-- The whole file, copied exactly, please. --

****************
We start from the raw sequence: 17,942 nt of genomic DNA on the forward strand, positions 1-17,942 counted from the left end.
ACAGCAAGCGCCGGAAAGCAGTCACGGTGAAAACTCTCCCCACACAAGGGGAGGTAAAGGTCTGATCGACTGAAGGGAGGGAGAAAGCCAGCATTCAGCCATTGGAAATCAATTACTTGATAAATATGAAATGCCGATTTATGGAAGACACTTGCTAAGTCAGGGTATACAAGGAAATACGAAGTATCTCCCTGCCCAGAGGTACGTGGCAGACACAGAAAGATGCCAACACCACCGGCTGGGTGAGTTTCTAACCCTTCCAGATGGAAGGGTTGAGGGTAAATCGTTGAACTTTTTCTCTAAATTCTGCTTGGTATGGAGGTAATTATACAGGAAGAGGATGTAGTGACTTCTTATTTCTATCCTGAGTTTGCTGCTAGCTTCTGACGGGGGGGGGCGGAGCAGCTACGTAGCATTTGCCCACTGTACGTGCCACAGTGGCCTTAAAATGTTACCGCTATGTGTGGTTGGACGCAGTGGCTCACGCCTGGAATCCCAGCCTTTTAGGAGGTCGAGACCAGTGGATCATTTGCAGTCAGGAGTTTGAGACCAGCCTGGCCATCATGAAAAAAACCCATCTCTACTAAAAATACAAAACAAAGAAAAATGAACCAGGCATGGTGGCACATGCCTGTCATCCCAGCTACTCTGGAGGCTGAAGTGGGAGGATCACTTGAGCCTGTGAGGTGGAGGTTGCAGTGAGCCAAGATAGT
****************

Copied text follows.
We start from the raw sequence: 17,942 nt of genomic DNA on the forward strand, positions 1-17,942 counted from the left end.
ACAGCAAGCGCCGGAAAGCAGTCACGGTGAAAACTCTCCCCACACAAGGGGAGGTAAAGGTCTGATCGACTGAAGGGAGGGAGAAAGCCAGCATTCAGCCATTGGAAATCAATTACTTGATAAATATGAAATGCCGATTTATGGAAGACACTTGCTAAGTCAGGGTATACAAGGAAATACGAAGTATCTCCCTGCCCAGAGGTACGTGGCAGACACAGAAAGATGCCAACACCACCGGCTGGGTGAGTTTCTAACCCTTCCAGATGGAAGGGTTGAGGGTAAATCGTTGAACTTTTTCTCTAAATTCTGCTTGGTATGGAGGTAATTATACAGGAAGAGGATGTAGTGACTTCTTATTTCTATCCTGAGTTTGCTGCTAGCTTCTGACGGGGGGGGGCGGAGCAGCTACGTAGCATTTGCCCACTGTACGTGCCACAGTGGCCTTAAAATGTTACCGCTATGTGTGGTTGGACGCAGTGGCTCACGCCTGGAATCCCAGCCTTTTAGGAGGTCGAGACCAGTGGATCATTTGCAGTCAGGAGTTTGAGACCAGCCTGGCCATCATGAAAAAAACCCATCTCTACTAAAAATACAAAACAAAGAAAAATGAACCAGGCATGGTGGCACATGCCTGTCATCCCAGCTACTCTGGAGGCTGAAGTGGGAGGATCACTTGAGCCTGTGAGGTGGAGGTTGCAGTGAGCCAAGATAGT